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114th Congress: Supporting Law Enforcement and Crime Victims

As the 114th Congress comes to a close, we can look back on several major pieces of legislation that were enacted to empower victims of crime and support law enforcement. Congress passed bills to expand active shooter training for law enforcement, increase resources to identify mentally ill offenders, reduce the nationwide rape kit backlog, and strengthen resources for law enforcement to arrest human traffickers.

Justice for Victims of Trafficking Act of 2015 (Passed Senate 4/22/15, passed House 5/19/15, became law 5/29/15)

  • Strengthens law enforcement tools to help authorities rescue victims and take down human traffickers and the organized criminal networks who support them.
  • Provides victims of sexual exploitation, slavery, and human trafficking with resources to heal and restore their lives.
  • Targets predators who purchase trafficked women and encourages partnerships at the federal, state and local level.

POLICE Act of 2016 (Passed Senate 5/18/16, passed House 7/12/16, became law 7/22/16)

  • Expands access to existing federal funding for law enforcement and first responders to receive active shooter response training.
  • Endorsed by the National Fraternal Order of Police, the National District Attorneys Association, the International Association of Chiefs of Police, the Major County Sheriffs Association, and the Sergeants Benevolent Association.

Justice for All Reauthorization Act of 2016 (Passed Senate 6/16/16, passed House 11/29/16, became law 12/16/16)

  • Gives our law enforcement the resources to arrest violent offenders and reauthorizes grant funding for local and state law enforcement to help reduce the nationwide rape kit backlog.
  • Provides resources for forensic labs while protecting the innocent by improving access to post-conviction DNA testing.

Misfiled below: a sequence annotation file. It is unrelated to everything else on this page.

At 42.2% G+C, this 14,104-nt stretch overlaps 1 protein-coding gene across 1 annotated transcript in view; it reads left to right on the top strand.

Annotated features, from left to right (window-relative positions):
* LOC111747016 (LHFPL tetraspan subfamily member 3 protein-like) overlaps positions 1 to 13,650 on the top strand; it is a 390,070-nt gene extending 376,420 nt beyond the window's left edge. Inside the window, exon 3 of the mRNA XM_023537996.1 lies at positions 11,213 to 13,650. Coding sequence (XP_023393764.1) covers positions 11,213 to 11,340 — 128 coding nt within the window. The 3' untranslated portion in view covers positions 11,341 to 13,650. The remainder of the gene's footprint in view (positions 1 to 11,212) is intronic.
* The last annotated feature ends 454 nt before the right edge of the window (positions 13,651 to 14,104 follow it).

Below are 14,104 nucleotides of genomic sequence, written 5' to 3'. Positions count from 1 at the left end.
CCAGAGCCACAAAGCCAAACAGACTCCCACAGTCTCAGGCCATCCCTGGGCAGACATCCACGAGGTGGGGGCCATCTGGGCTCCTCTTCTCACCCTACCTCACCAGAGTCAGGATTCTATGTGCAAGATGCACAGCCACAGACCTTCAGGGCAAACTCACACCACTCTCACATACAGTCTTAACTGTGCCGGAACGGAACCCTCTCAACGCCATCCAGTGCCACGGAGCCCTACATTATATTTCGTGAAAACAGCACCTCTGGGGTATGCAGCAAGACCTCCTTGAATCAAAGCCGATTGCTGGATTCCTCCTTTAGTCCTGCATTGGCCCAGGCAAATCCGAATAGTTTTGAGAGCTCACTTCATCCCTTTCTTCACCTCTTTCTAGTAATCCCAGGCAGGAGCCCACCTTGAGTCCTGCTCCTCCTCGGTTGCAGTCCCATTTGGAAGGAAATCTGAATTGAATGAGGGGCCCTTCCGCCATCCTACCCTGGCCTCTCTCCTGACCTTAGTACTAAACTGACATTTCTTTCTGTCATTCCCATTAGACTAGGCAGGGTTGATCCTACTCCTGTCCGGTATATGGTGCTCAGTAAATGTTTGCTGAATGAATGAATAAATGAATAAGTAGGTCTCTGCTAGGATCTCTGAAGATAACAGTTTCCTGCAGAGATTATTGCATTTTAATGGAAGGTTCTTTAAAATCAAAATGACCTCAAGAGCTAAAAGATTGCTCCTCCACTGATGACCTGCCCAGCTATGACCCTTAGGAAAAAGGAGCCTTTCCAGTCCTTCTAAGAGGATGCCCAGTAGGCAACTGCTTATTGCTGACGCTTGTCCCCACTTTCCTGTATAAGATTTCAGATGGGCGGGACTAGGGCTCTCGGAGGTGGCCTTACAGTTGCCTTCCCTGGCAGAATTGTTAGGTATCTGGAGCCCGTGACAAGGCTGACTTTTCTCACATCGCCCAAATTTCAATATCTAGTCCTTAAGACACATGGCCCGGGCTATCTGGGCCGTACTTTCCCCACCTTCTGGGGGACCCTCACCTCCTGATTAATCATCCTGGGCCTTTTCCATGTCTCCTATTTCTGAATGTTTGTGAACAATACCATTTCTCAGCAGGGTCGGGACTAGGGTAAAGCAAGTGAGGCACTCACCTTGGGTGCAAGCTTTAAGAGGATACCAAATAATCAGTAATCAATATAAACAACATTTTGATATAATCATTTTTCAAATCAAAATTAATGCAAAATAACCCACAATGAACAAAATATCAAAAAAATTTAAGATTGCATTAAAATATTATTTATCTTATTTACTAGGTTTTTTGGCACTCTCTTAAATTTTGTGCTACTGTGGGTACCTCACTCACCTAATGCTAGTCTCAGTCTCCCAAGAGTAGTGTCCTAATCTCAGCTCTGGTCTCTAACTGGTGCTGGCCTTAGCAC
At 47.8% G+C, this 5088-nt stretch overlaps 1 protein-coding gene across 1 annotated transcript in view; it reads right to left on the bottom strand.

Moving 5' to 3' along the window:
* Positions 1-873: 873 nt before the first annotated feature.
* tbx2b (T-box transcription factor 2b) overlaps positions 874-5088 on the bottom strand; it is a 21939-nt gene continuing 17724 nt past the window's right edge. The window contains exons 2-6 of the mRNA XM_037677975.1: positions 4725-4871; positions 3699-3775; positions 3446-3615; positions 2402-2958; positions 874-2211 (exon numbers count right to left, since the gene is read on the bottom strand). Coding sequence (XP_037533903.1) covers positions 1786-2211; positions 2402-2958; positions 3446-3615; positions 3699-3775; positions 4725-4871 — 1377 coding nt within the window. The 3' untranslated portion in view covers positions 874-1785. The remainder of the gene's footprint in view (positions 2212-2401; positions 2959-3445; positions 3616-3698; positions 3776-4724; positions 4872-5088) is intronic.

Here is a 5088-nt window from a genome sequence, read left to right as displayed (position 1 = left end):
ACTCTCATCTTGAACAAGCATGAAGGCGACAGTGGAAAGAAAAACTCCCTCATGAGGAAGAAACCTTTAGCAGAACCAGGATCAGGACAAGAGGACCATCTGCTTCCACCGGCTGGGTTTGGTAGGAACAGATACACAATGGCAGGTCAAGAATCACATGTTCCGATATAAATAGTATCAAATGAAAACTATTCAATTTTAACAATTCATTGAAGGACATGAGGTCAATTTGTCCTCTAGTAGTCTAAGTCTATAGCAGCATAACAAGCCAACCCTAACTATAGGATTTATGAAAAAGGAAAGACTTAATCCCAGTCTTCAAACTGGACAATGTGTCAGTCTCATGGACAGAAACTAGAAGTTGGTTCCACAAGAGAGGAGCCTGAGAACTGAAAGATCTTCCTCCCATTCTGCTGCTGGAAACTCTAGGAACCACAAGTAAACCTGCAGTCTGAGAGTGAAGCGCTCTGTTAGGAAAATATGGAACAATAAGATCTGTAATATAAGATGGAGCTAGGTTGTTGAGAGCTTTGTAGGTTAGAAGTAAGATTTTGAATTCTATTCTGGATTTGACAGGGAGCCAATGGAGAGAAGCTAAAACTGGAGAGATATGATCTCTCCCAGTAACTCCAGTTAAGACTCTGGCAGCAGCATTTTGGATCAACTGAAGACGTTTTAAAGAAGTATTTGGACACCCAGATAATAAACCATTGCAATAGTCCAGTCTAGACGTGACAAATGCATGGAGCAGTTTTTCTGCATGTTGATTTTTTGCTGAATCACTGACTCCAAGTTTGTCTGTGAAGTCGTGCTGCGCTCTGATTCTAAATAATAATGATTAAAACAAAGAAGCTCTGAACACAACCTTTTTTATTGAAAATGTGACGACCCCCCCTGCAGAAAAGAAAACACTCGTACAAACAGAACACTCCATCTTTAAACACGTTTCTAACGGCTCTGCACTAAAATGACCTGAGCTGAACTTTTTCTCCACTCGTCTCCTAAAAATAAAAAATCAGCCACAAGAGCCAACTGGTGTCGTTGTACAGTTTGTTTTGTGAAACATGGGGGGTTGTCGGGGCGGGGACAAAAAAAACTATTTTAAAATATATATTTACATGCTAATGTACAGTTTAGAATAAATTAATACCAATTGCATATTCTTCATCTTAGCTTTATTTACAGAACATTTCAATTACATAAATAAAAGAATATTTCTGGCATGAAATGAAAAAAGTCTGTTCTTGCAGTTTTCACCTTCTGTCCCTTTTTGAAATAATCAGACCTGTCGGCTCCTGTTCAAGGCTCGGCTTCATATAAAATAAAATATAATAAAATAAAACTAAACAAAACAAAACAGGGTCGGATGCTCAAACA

• Strengthens crime victims’ rights in the courtroom, increases access to restitution and restorative services like housing, and reauthorizes important law enforcement investigative programs.

Survivors’ Bill of Rights Act (Passed House 9/6/16, passed Senate 9/28/16, became law 10/7/16)

  • Ensures sexual assault survivors in federal criminal cases are notified before an evidence collection kit is destroyed, can request preservation of the kit, and are informed of important results.
  • Requires the Attorney General and the United States Department of Health and Human Services to convene a joint working group on best practices regarding the care and treatment of sexual assault survivors.

Major Provisions of the Mental Health and Safe Communities Act (Passed as part of the 21st Century Cures Act and became law 12/13/16)

  • Allows law enforcement to use existing funding to create pre-trial screening and assessment programs to identify mentally ill offenders, provide need-based treatment, and develop post-release supervision plans, including judicially-administered Assisted Outpatient Treatment programs.
  • Uses federal grant funding to expand the use of Crisis Intervention Teams, who are trained to respond to mental health crises and prevent acts of violence.
  • Enables existing federal funding to be used to provide treatment, mentoring, and other transitional services to mentally-ill offenders leaving custody.

By providing law enforcement with the training to prevent violent crimes and the resources necessary to put criminals behind bars, we can help keep our communities safe and restore the lives of victims across the nation. In this way Congress was able to work in a bipartisan way to benefit the most vulnerable in our society.